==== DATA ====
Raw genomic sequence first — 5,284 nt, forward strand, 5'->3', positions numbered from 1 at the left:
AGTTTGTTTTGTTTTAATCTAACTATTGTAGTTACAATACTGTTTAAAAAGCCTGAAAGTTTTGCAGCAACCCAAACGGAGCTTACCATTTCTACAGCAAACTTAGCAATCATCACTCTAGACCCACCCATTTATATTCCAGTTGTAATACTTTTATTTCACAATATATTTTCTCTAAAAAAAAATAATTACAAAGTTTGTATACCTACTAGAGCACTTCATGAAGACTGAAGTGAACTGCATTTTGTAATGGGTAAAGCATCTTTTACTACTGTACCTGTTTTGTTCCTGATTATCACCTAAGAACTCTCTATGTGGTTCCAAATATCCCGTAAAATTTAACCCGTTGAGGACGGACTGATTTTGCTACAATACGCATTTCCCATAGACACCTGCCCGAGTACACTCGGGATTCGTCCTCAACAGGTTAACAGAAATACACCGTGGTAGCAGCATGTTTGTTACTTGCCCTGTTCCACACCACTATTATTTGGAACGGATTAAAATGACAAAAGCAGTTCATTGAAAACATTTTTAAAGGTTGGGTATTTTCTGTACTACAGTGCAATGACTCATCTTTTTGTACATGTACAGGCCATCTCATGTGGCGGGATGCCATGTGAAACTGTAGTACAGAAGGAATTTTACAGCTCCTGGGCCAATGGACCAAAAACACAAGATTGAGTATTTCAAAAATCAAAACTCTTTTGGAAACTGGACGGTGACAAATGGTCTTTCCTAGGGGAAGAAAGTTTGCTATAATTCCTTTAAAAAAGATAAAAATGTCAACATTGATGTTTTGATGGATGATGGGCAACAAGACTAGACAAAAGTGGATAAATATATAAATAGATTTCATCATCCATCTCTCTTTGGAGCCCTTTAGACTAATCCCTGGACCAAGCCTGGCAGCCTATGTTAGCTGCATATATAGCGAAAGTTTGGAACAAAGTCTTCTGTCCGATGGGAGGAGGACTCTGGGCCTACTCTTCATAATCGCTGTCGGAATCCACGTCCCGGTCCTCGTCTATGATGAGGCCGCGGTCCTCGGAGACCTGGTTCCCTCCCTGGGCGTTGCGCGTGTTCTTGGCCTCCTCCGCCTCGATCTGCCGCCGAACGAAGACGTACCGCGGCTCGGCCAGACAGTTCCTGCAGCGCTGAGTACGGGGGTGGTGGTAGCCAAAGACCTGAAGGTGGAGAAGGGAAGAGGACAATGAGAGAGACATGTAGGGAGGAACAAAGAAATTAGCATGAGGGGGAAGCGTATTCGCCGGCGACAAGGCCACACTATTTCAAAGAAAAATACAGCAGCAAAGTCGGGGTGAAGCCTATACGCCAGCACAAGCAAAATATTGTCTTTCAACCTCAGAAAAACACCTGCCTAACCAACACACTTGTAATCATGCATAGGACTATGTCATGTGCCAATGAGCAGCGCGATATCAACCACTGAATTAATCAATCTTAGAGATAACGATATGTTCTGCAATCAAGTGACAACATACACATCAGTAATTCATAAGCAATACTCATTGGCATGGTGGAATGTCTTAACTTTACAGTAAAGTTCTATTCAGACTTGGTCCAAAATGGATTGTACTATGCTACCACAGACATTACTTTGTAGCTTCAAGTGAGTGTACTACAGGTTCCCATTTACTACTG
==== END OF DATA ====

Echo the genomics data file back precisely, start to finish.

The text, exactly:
Raw genomic sequence first — 5,284 nt, forward strand, 5'->3', positions numbered from 1 at the left:
AGTTTGTTTTGTTTTAATCTAACTATTGTAGTTACAATACTGTTTAAAAAGCCTGAAAGTTTTGCAGCAACCCAAACGGAGCTTACCATTTCTACAGCAAACTTAGCAATCATCACTCTAGACCCACCCATTTATATTCCAGTTGTAATACTTTTATTTCACAATATATTTTCTCTAAAAAAAAATAATTACAAAGTTTGTATACCTACTAGAGCACTTCATGAAGACTGAAGTGAACTGCATTTTGTAATGGGTAAAGCATCTTTTACTACTGTACCTGTTTTGTTCCTGATTATCACCTAAGAACTCTCTATGTGGTTCCAAATATCCCGTAAAATTTAACCCGTTGAGGACGGACTGATTTTGCTACAATACGCATTTCCCATAGACACCTGCCCGAGTACACTCGGGATTCGTCCTCAACAGGTTAACAGAAATACACCGTGGTAGCAGCATGTTTGTTACTTGCCCTGTTCCACACCACTATTATTTGGAACGGATTAAAATGACAAAAGCAGTTCATTGAAAACATTTTTAAAGGTTGGGTATTTTCTGTACTACAGTGCAATGACTCATCTTTTTGTACATGTACAGGCCATCTCATGTGGCGGGATGCCATGTGAAACTGTAGTACAGAAGGAATTTTACAGCTCCTGGGCCAATGGACCAAAAACACAAGATTGAGTATTTCAAAAATCAAAACTCTTTTGGAAACTGGACGGTGACAAATGGTCTTTCCTAGGGGAAGAAAGTTTGCTATAATTCCTTTAAAAAAGATAAAAATGTCAACATTGATGTTTTGATGGATGATGGGCAACAAGACTAGACAAAAGTGGATAAATATATAAATAGATTTCATCATCCATCTCTCTTTGGAGCCCTTTAGACTAATCCCTGGACCAAGCCTGGCAGCCTATGTTAGCTGCATATATAGCGAAAGTTTGGAACAAAGTCTTCTGTCCGATGGGAGGAGGACTCTGGGCCTACTCTTCATAATCGCTGTCGGAATCCACGTCCCGGTCCTCGTCTATGATGAGGCCGCGGTCCTCGGAGACCTGGTTCCCTCCCTGGGCGTTGCGCGTGTTCTTGGCCTCCTCCGCCTCGATCTGCCGCCGAACGAAGACGTACCGCGGCTCGGCCAGACAGTTCCTGCAGCGCTGAGTACGGGGGTGGTGGTAGCCAAAGACCTGAAGGTGGAGAAGGGAAGAGGACAATGAGAGAGACATGTAGGGAGGAACAAAGAAATTAGCATGAGGGGGAAGCGTATTCGCCGGCGACAAGGCCACACTATTTCAAAGAAAAATACAGCAGCAAAGTCGGGGTGAAGCCTATACGCCAGCACAAGCAAAATATTGTCTTTCAACCTCAGAAAAACACCTGCCTAACCAACACACTTGTAATCATGCATAGGACTATGTCATGTGCCAATGAGCAGCGCGATATCAACCACTGAATTAATCAATCTTAGAGATAACGATATGTTCTGCAATCAAGTGACAACATACACATCAGTAATTCATAAGCAATACTCATTGGCATGGTGGAATGTCTTAACTTTACAGTAAAGTTCTATTCAGACTTGGTCCAAAATGGATTGTACTATGCTACCACAGACATTACTTTGTAGCTTCAAGTGAGTGTACTACAGGTTCCCATTTACTACTG